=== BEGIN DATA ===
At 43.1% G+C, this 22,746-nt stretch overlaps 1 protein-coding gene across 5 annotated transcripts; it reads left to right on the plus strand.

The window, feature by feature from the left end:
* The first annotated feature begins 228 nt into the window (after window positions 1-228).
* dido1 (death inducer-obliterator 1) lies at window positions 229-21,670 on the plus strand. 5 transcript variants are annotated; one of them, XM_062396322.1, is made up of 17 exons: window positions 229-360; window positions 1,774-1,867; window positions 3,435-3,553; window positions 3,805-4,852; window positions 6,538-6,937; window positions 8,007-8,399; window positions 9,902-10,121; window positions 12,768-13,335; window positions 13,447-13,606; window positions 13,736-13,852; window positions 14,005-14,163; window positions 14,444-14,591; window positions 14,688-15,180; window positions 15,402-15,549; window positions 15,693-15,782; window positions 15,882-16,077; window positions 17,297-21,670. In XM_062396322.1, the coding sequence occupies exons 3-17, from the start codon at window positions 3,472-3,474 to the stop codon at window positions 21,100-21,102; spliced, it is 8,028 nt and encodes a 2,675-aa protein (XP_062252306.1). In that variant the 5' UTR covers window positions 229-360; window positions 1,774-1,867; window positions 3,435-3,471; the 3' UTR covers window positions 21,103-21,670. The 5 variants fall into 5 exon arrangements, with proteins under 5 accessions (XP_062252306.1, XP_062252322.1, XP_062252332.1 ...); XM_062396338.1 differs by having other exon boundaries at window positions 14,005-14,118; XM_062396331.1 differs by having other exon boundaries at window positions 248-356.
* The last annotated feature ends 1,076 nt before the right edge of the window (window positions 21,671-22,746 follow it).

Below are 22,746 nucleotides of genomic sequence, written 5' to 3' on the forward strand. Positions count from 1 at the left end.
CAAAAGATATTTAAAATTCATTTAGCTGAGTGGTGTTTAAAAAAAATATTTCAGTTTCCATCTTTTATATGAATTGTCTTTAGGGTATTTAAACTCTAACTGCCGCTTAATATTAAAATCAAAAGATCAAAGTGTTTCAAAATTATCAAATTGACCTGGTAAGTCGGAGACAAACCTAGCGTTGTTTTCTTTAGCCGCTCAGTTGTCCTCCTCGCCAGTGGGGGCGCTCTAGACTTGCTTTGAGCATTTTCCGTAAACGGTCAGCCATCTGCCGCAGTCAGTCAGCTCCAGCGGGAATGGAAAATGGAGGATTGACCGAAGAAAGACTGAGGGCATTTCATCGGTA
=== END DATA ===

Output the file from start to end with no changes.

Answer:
At 43.1% G+C, this 22,746-nt stretch overlaps 1 protein-coding gene across 5 annotated transcripts; it reads left to right on the plus strand.

The window, feature by feature from the left end:
* The first annotated feature begins 228 nt into the window (after window positions 1-228).
* dido1 (death inducer-obliterator 1) lies at window positions 229-21,670 on the plus strand. 5 transcript variants are annotated; one of them, XM_062396322.1, is made up of 17 exons: window positions 229-360; window positions 1,774-1,867; window positions 3,435-3,553; window positions 3,805-4,852; window positions 6,538-6,937; window positions 8,007-8,399; window positions 9,902-10,121; window positions 12,768-13,335; window positions 13,447-13,606; window positions 13,736-13,852; window positions 14,005-14,163; window positions 14,444-14,591; window positions 14,688-15,180; window positions 15,402-15,549; window positions 15,693-15,782; window positions 15,882-16,077; window positions 17,297-21,670. In XM_062396322.1, the coding sequence occupies exons 3-17, from the start codon at window positions 3,472-3,474 to the stop codon at window positions 21,100-21,102; spliced, it is 8,028 nt and encodes a 2,675-aa protein (XP_062252306.1). In that variant the 5' UTR covers window positions 229-360; window positions 1,774-1,867; window positions 3,435-3,471; the 3' UTR covers window positions 21,103-21,670. The 5 variants fall into 5 exon arrangements, with proteins under 5 accessions (XP_062252306.1, XP_062252322.1, XP_062252332.1 ...); XM_062396338.1 differs by having other exon boundaries at window positions 14,005-14,118; XM_062396331.1 differs by having other exon boundaries at window positions 248-356.
* The last annotated feature ends 1,076 nt before the right edge of the window (window positions 21,671-22,746 follow it).

Below are 22,746 nucleotides of genomic sequence, written 5' to 3' on the forward strand. Positions count from 1 at the left end.
CAAAAGATATTTAAAATTCATTTAGCTGAGTGGTGTTTAAAAAAAATATTTCAGTTTCCATCTTTTATATGAATTGTCTTTAGGGTATTTAAACTCTAACTGCCGCTTAATATTAAAATCAAAAGATCAAAGTGTTTCAAAATTATCAAATTGACCTGGTAAGTCGGAGACAAACCTAGCGTTGTTTTCTTTAGCCGCTCAGTTGTCCTCCTCGCCAGTGGGGGCGCTCTAGACTTGCTTTGAGCATTTTCCGTAAACGGTCAGCCATCTGCCGCAGTCAGTCAGCTCCAGCGGGAATGGAAAATGGAGGATTGACCGAAGAAAGACTGAGGGCATTTCATCGGTA